That is probably a weakness in my personality and training and professional life–after all, not everyone is going to suffer from low or acceptable self-esteem. Given that self-esteem can be distorted and become too strong, there is a need for people who understand and can deal with this distortion–God loves these people as much as he loves all the rest of us and wants them to be healthy as well.

But I can truthfully say that up to this point in my ministry, this has not really been part of my calling.  My gifts and abilities and experience have all been focused in other areas.  I might joke that I am glad I haven’t been called to deal with many over-inflated egos, but in the end, the more prosaic truth is that I recognize my limits and until God sees fit to call me beyond those limits, I don’t really have to worry about what I can’t do.

I would like to think that if God really needs me to intervene in the life of such a person, he will give me the skill and knowledge and courage to do so and I would be willing to hear and follow his call.  But up to this point, he has not called me in that direction so I am comfortable continuing with what I have been called to and have been doing.  I have enough self-esteem to know that I can do lots of things and not enough to think that I have to do everything.  I am sure that God is still working in me, though, so who knows what he plans.

May the peace of God be with you.

THE OTHER SIDE

Fairness is important to me.  When we were teaching this concept to our kids, in involved things like teaching them to share equally, not to take more than was rightfully theirs and so on.  If they were dividing something to share, the rule was that the one who cut or divided had last pick–all this in an attempt to ensure fairness.  We never really defined what being fair meant but in my mind, it means that no one should get an advantage that they didn’t deserve.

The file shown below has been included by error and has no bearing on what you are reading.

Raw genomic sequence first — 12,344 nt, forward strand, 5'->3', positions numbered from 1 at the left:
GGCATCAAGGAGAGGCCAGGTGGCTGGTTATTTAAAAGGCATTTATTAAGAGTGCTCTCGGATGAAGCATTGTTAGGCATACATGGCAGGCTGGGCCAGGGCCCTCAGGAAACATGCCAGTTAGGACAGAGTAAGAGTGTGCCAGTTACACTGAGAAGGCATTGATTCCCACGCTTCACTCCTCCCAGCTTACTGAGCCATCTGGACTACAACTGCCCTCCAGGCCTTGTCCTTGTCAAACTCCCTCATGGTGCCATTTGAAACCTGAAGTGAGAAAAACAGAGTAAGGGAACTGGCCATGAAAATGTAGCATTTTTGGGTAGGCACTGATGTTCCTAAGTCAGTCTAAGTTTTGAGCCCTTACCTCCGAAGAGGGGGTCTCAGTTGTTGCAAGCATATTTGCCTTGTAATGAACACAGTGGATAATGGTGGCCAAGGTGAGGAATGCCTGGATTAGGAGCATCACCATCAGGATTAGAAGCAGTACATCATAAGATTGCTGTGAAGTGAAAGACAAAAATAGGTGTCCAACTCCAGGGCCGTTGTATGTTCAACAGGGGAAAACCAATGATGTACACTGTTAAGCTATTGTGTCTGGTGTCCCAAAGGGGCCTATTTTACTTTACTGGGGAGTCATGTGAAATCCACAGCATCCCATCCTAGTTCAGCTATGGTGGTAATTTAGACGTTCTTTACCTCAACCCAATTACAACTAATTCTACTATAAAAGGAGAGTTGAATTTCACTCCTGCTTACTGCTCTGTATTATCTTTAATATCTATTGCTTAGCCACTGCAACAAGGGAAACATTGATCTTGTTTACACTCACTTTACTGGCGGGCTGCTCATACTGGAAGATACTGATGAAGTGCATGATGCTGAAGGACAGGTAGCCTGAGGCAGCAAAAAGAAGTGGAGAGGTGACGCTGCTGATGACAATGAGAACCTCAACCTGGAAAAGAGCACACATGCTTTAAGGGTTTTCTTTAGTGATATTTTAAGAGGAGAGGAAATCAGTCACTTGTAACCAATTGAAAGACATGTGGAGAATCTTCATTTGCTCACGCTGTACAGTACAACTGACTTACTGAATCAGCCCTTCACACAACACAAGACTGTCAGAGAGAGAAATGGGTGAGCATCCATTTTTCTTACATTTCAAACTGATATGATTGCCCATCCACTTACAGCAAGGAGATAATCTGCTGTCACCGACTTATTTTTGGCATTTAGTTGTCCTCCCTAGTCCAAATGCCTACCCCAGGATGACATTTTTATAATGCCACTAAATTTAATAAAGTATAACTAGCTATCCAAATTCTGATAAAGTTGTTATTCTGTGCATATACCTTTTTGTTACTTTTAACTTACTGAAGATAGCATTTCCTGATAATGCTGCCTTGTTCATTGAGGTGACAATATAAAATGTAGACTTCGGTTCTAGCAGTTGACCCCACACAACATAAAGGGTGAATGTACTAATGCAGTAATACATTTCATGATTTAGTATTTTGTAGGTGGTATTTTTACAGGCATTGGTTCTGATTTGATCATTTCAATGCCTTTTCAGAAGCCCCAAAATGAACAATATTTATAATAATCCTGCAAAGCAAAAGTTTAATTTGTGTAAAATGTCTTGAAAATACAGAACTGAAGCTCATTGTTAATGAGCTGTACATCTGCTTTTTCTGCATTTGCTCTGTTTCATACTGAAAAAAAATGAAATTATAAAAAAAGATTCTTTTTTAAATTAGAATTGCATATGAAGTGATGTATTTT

In my approach to life means that no matter what I believe, I do have to look at the other side(s).  I tend to get irritated at “unfair” writing, speaking and thinking which picks a side and simply assumes that everything else is wrong.  I don’t believe that everything is equally right but for me fairness demands that everything be given equal treatment and consideration–all of which means that I get really frustrated with election campaigns, advertising, and a lot of religious stuff.

And so, I need to write about something to be fair.  I have been writing a lot about low self-esteem and the need to give ourselves more value and challenge the debilitating myths that make us think we should see ourselves as worthless and unimportant and unworthy.  Over the years of my ministry, I think this is the default position for most conservative believers, the position that we are encouraged to adopt if we want to be “good” Christians.

I will most likely return to that theme many times as I work on this blog–but my sense of fairness demands that I write something about the other side.  I need to look a bit at what happens when our self-focus becomes too strong and too powerful and we develop an overly inflated ego. I have known a few people whose pride has become so powerful that it takes over their lives and relationships and become as serious problem as low self-esteem.  I have even been accused of this myself more than a few times.

I don’t have as much experience with the problem of over-developed pride as I do with under-developed pride but I have observed an interesting thing about some of the people who show this trait.  Underneath that over-developed love of self and the boasting and the constant self-focus that can drive people away is often a deeply submerged lack of confidence and a very bad self-image.  Yes, I am saying that an over-inflated ego often comes from the same place as the low self-esteem that I am more familiar with.  The pride and boasting and superiority are sometimes a defense for the problem that I see all too often.

But some people who have low-self esteem follow the path of trying to compensate by building a beautiful facade which they carefully place over the fear and insecurity that is their real life.  Then, they use this facade like an army tank to defend their shaky view of themselves.  It seems that they work on the premise that “The best defense is a good offense” and blow up or run over everyone and everything they perceive to be threat to their scared and poorly developed self hiding inside the tank.